BYTE Session Recap
The future has arrived! Organizations have the ability to leverage virtual and augmented reality in many facets of their business, including training. How does it work? Recent guest BYTE speaker Bobby Carlton explored the possibilities of immersive technologies as engagement generating tools.
This blog recaps the three major categories of immersive technology and highlights ways to use them in your learning programs. To review all of the helpful information Bobby shared, including examples of each type of EdTech and advantages of immersive technology, watch the full webinar replay by clicking here.
Category 1: Virtual Reality
Thanks to science fiction movies, you’re likely already familiar with the concept of virtual reality (VR). Virtual reality provides a 360 degree immersive environment for your learners. They put on headsets, completely closing them off from the real world around them. The headset technology not only places learners in a different world, but also allows them to walk around and interact with different objects in that digital space. Virtual reality technology includes a number of options, including complex tethered headsets like the Oculus Rift, and simple options like Google Cardboard headsets which hold your mobile device.
Virtual reality creates an emotional response because we’re closed off from the real world and immersed in a different scenario, our brains process the experience as real. From a training perspective, we can do things with virtual reality that we absolutely cannot do in a real world setting. We can teach learners skills in dangerous environments, illicit the necessary emotional response for the task, but mitigate the risk of training.
For example, if your employees work on high rise construction sites and have to walk across narrow beams to work areas, you can train the safety piece of this exercise through virtual reality. Because of the 360 degree environment, your learners have an emotional experience as they learn to walk on the beams.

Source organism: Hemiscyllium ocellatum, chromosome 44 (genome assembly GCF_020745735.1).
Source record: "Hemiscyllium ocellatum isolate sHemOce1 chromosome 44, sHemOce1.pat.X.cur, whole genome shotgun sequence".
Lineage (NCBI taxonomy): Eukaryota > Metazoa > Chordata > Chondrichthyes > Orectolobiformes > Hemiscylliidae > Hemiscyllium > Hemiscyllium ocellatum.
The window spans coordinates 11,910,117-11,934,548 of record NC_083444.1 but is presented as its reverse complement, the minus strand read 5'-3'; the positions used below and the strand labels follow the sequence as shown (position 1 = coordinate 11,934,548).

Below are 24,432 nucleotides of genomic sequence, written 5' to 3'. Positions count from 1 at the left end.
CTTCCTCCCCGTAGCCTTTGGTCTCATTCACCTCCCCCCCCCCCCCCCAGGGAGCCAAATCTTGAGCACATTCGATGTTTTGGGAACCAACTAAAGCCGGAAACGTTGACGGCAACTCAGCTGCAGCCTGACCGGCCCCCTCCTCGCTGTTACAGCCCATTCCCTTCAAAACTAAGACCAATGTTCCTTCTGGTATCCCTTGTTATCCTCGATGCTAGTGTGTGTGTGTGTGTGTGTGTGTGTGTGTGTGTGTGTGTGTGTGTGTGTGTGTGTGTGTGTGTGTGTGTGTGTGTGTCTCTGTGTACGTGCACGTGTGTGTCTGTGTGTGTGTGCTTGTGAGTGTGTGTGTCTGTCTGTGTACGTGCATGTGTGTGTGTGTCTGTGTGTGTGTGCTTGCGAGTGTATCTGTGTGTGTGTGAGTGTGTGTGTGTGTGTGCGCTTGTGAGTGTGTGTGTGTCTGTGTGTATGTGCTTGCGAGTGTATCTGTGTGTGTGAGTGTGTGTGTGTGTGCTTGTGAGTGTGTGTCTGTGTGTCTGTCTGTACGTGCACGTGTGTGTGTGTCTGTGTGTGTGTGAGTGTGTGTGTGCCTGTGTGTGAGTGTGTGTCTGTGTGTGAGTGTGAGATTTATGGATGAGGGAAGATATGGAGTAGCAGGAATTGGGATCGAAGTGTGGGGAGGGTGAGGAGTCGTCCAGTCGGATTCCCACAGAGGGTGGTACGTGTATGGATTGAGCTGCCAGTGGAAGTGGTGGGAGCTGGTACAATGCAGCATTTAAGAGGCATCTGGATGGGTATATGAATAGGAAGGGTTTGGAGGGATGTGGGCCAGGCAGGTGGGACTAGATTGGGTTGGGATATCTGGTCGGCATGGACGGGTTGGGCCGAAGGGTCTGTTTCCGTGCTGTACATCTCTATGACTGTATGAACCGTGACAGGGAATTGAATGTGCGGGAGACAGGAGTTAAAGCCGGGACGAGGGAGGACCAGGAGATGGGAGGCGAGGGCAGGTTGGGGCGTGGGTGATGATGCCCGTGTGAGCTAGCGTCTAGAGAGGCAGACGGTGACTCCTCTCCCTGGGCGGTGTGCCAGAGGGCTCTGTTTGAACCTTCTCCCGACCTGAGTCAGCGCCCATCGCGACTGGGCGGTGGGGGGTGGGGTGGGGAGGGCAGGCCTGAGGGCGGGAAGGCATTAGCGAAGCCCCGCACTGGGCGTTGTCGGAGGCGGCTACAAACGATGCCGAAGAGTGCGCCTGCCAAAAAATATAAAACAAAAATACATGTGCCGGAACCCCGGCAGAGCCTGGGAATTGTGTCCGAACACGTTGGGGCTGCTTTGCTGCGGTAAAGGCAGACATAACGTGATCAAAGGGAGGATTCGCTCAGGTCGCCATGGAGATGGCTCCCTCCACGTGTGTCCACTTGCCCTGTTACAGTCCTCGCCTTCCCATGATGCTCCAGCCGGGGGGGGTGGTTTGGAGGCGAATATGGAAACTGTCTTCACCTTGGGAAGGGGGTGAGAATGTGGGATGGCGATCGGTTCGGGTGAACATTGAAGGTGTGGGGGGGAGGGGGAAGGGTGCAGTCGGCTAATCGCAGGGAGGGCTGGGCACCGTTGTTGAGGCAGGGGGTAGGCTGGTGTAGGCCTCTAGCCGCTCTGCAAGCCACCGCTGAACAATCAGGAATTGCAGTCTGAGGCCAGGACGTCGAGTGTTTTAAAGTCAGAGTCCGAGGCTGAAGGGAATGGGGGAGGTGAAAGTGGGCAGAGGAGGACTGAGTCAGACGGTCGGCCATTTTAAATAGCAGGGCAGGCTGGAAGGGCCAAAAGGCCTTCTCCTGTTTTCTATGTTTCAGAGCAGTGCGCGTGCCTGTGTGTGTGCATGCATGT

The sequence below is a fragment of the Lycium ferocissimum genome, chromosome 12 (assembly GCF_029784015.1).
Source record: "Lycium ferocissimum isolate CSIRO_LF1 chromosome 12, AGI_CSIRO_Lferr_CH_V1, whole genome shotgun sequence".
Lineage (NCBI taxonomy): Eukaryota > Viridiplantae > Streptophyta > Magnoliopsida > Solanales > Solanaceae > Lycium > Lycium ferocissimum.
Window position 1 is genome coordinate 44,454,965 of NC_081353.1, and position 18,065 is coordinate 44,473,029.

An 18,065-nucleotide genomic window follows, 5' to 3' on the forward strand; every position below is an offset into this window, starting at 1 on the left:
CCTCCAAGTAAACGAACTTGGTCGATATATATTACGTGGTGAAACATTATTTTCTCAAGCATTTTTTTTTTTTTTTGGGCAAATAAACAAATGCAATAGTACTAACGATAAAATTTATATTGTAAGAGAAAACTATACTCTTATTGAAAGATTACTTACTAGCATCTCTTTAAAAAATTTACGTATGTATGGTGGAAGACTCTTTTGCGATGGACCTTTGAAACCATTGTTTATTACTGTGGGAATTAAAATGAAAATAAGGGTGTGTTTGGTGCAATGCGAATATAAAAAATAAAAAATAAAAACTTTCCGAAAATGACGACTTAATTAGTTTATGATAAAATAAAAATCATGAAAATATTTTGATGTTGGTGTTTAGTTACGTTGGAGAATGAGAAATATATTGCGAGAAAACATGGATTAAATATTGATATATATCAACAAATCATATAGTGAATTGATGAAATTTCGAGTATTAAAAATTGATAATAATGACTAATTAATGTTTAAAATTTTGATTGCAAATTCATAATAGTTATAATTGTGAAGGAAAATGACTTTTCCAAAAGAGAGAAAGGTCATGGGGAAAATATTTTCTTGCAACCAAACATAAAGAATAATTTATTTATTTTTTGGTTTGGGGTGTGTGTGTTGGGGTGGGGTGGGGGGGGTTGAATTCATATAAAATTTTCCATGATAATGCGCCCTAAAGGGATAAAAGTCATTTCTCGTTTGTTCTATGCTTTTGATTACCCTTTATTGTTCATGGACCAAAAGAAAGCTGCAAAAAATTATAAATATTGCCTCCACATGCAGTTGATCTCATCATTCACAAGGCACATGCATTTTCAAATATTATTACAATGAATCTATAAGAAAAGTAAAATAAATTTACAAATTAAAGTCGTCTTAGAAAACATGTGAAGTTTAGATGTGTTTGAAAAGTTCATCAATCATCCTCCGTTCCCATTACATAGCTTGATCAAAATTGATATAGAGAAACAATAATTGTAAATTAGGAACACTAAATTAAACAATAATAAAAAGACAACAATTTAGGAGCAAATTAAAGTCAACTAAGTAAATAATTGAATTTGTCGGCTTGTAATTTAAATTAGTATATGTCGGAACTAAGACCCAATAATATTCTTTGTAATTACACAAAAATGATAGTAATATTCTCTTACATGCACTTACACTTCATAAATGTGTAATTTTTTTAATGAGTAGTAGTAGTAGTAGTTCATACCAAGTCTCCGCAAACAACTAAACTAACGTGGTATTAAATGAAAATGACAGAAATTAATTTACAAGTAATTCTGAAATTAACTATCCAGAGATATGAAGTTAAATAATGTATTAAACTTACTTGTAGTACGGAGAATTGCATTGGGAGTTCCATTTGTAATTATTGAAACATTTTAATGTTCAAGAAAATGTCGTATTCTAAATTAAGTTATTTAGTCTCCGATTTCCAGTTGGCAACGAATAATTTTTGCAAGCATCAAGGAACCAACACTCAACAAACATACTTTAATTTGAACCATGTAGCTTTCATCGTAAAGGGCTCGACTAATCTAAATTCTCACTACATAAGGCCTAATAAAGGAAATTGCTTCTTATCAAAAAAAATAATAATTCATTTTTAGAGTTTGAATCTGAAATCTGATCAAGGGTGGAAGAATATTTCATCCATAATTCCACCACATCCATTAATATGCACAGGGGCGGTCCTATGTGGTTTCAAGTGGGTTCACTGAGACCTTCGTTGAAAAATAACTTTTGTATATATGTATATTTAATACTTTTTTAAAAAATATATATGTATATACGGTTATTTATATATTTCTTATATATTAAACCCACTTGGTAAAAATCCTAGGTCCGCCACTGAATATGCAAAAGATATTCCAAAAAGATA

Most importantly, virtual reality accommodates a key component of modern learning: learners personalize their own skill building pathways. As instructional designers, we can incorporate multiple training scenarios and levels into a single program, giving learners different learning experiences every time they engage with the program.
Category 2: Augmented Reality
Pokémon Go recently put augmented reality (AR) on the map. This type of immersive technology layers virtual reality components on top of the real world environment. Because learners don’t wear headsets, there’s no chance of VR sickness (which feels similar to seasickness).
Manufacturing, architecture, and construction companies often leverage augmented reality to great success. For example, you can put an AR jet engine in your office, and learners can see it, interact with it, and take it apart, all while interacting with the other people in the room.
As companies like Google and Apple embrace the idea of augmented reality, the purpose of this technology becomes clear: how do we make our lives and work environments better? With augmented reality, we can make our workspaces more pleasing, we can learn hands-on skills from the comfort of our desks and in the environments where we will use those skills.
Category 3: Hyper Reality
Hyper reality is a newer concept, created by Facebook. The fundamental idea is that your world and your virtual world come together to create one collaborative experience. Hyper reality builds on the experiences in virtual and augmented reality to encourage collaboration among learners.
Many people believe that hyper reality experiences like AltspaceVR serve only as gaming environments, but that’s not the case. It has much greater potential in the workforce environment and virtual classroom. Bobby explained:
“I look at Facebook Spaces as 'How can this tech be used in a larger platform in A) learning environment and B) how do you collaborate by creating?' the idea of this virtual classroom 2.0 is the idea that the VC no longer has to be this environment like this WebEx training. One person talking and we’re sitting here listening. Why can’t we have a virtual boardroom with avatars, facial expressions and hand motions? Messenger apps where people can send messages in to the system and draw and share among learners. I’ve done a lot of work in this space, and there are other virtual classrooms like this – AltspaceVR is one which allows you to create an avatar and be able to work and collaborate.”